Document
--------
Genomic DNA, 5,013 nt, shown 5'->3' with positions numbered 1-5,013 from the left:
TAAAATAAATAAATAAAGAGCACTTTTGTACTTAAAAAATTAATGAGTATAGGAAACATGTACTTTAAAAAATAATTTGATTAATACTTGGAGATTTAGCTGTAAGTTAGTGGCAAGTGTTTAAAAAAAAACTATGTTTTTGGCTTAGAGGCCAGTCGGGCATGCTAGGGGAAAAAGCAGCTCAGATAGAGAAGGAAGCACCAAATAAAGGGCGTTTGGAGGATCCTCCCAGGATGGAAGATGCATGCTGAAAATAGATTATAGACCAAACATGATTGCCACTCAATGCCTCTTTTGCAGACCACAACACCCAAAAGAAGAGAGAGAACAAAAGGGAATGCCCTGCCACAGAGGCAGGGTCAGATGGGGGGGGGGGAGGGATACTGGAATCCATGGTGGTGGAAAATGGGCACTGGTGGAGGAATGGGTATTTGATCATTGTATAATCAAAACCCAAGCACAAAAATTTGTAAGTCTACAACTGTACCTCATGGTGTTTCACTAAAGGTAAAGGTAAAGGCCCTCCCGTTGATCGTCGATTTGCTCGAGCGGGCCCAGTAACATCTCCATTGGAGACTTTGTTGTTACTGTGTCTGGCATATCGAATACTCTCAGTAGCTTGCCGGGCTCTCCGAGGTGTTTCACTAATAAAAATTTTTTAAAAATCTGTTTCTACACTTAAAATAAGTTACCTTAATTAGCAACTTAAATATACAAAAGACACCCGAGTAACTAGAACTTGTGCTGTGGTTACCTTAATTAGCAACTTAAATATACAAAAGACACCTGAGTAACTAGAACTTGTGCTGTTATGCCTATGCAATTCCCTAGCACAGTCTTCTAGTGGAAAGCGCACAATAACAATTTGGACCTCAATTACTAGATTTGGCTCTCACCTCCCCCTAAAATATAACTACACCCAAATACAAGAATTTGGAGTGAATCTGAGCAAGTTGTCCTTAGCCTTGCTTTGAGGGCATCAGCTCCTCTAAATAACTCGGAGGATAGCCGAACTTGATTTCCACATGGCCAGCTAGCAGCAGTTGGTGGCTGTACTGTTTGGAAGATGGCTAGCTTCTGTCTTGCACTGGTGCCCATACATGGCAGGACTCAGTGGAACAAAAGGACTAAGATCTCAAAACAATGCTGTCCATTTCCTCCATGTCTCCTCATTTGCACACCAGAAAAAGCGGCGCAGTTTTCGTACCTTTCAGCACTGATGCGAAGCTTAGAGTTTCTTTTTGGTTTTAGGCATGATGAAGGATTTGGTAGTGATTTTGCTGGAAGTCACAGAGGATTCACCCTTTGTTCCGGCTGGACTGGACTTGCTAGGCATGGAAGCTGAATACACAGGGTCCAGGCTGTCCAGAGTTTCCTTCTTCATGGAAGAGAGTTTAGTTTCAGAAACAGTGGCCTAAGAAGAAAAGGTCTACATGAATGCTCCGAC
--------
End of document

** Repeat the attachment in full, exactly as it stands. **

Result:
Genomic DNA, 5,013 nt, shown 5'->3' with positions numbered 1-5,013 from the left:
TAAAATAAATAAATAAAGAGCACTTTTGTACTTAAAAAATTAATGAGTATAGGAAACATGTACTTTAAAAAATAATTTGATTAATACTTGGAGATTTAGCTGTAAGTTAGTGGCAAGTGTTTAAAAAAAAACTATGTTTTTGGCTTAGAGGCCAGTCGGGCATGCTAGGGGAAAAAGCAGCTCAGATAGAGAAGGAAGCACCAAATAAAGGGCGTTTGGAGGATCCTCCCAGGATGGAAGATGCATGCTGAAAATAGATTATAGACCAAACATGATTGCCACTCAATGCCTCTTTTGCAGACCACAACACCCAAAAGAAGAGAGAGAACAAAAGGGAATGCCCTGCCACAGAGGCAGGGTCAGATGGGGGGGGGGGAGGGATACTGGAATCCATGGTGGTGGAAAATGGGCACTGGTGGAGGAATGGGTATTTGATCATTGTATAATCAAAACCCAAGCACAAAAATTTGTAAGTCTACAACTGTACCTCATGGTGTTTCACTAAAGGTAAAGGTAAAGGCCCTCCCGTTGATCGTCGATTTGCTCGAGCGGGCCCAGTAACATCTCCATTGGAGACTTTGTTGTTACTGTGTCTGGCATATCGAATACTCTCAGTAGCTTGCCGGGCTCTCCGAGGTGTTTCACTAATAAAAATTTTTTAAAAATCTGTTTCTACACTTAAAATAAGTTACCTTAATTAGCAACTTAAATATACAAAAGACACCCGAGTAACTAGAACTTGTGCTGTGGTTACCTTAATTAGCAACTTAAATATACAAAAGACACCTGAGTAACTAGAACTTGTGCTGTTATGCCTATGCAATTCCCTAGCACAGTCTTCTAGTGGAAAGCGCACAATAACAATTTGGACCTCAATTACTAGATTTGGCTCTCACCTCCCCCTAAAATATAACTACACCCAAATACAAGAATTTGGAGTGAATCTGAGCAAGTTGTCCTTAGCCTTGCTTTGAGGGCATCAGCTCCTCTAAATAACTCGGAGGATAGCCGAACTTGATTTCCACATGGCCAGCTAGCAGCAGTTGGTGGCTGTACTGTTTGGAAGATGGCTAGCTTCTGTCTTGCACTGGTGCCCATACATGGCAGGACTCAGTGGAACAAAAGGACTAAGATCTCAAAACAATGCTGTCCATTTCCTCCATGTCTCCTCATTTGCACACCAGAAAAAGCGGCGCAGTTTTCGTACCTTTCAGCACTGATGCGAAGCTTAGAGTTTCTTTTTGGTTTTAGGCATGATGAAGGATTTGGTAGTGATTTTGCTGGAAGTCACAGAGGATTCACCCTTTGTTCCGGCTGGACTGGACTTGCTAGGCATGGAAGCTGAATACACAGGGTCCAGGCTGTCCAGAGTTTCCTTCTTCATGGAAGAGAGTTTAGTTTCAGAAACAGTGGCCTAAGAAGAAAAGGTCTACATGAATGCTCCGAC